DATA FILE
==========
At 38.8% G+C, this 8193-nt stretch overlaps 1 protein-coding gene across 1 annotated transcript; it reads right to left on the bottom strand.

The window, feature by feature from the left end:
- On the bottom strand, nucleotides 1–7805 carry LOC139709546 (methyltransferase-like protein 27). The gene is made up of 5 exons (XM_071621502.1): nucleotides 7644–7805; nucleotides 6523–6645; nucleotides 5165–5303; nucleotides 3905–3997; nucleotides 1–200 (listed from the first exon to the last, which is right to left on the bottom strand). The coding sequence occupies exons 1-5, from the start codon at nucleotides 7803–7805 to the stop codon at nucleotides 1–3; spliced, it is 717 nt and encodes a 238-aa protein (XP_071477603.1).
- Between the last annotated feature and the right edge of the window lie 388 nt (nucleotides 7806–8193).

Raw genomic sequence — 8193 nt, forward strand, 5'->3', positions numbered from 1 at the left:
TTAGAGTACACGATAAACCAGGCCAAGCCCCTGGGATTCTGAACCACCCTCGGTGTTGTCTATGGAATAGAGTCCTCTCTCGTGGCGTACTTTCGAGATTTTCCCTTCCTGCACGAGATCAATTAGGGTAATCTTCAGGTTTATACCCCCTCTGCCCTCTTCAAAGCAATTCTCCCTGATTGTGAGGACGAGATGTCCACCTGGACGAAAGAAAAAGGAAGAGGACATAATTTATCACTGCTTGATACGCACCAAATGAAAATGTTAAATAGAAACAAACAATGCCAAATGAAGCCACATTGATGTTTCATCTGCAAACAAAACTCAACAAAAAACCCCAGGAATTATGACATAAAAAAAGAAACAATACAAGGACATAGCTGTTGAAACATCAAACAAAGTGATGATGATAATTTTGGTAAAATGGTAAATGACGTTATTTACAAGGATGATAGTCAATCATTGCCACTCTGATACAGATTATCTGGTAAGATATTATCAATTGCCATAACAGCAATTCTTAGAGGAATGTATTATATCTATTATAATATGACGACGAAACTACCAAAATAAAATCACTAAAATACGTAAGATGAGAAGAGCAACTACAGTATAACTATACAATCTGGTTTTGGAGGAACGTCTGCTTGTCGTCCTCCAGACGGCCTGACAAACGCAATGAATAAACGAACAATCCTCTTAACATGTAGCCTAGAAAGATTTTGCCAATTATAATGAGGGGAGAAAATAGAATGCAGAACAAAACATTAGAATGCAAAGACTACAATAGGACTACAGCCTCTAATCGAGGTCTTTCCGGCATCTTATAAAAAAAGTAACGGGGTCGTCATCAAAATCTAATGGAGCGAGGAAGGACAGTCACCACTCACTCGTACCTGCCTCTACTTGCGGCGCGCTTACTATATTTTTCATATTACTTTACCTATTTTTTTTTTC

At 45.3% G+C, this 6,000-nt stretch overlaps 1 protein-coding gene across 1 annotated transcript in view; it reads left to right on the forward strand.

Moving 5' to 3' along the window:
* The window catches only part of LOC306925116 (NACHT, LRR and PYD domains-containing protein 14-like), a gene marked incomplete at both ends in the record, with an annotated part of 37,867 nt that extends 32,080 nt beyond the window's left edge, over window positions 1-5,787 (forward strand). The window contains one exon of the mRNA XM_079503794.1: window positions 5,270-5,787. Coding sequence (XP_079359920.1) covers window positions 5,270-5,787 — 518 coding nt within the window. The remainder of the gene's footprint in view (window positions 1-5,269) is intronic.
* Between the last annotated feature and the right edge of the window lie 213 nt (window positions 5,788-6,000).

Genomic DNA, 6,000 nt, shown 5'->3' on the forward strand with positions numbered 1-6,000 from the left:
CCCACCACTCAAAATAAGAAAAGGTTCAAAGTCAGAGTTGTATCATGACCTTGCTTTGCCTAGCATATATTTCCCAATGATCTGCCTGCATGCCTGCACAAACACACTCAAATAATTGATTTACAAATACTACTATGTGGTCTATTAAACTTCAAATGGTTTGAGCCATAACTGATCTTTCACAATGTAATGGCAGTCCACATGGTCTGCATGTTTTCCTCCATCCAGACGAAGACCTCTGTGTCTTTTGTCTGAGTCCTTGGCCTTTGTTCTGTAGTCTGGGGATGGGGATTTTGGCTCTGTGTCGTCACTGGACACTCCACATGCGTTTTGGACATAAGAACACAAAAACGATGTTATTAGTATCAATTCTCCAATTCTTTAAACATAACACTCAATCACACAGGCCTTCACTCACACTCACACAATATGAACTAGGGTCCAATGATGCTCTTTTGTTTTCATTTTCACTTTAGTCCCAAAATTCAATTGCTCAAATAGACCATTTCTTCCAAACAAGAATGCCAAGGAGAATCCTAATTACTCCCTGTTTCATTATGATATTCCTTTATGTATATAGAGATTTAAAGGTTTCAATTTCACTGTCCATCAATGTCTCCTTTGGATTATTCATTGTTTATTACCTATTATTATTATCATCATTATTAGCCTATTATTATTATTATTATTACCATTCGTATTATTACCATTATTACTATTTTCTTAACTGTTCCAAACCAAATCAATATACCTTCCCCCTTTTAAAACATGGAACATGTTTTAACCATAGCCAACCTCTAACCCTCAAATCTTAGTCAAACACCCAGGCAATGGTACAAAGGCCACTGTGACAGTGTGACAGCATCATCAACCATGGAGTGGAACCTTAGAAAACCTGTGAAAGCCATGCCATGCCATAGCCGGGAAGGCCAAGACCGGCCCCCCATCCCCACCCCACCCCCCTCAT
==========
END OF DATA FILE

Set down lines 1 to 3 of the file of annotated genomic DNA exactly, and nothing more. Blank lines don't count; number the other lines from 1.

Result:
At 38.8% G+C, this 8193-nt stretch overlaps 1 protein-coding gene across 1 annotated transcript; it reads right to left on the bottom strand.

The window, feature by feature from the left end:
- On the bottom strand, nucleotides 1–7805 carry LOC139709546 (methyltransferase-like protein 27). The gene is made up of 5 exons (XM_071621502.1): nucleotides 7644–7805; nucleotides 6523–6645; nucleotides 5165–5303; nucleotides 3905–3997; nucleotides 1–200 (listed from the first exon to the last, which is right to left on the bottom strand). The coding sequence occupies exons 1-5, from the start codon at nucleotides 7803–7805 to the stop codon at nucleotides 1–3; spliced, it is 717 nt and encodes a 238-aa protein (XP_071477603.1).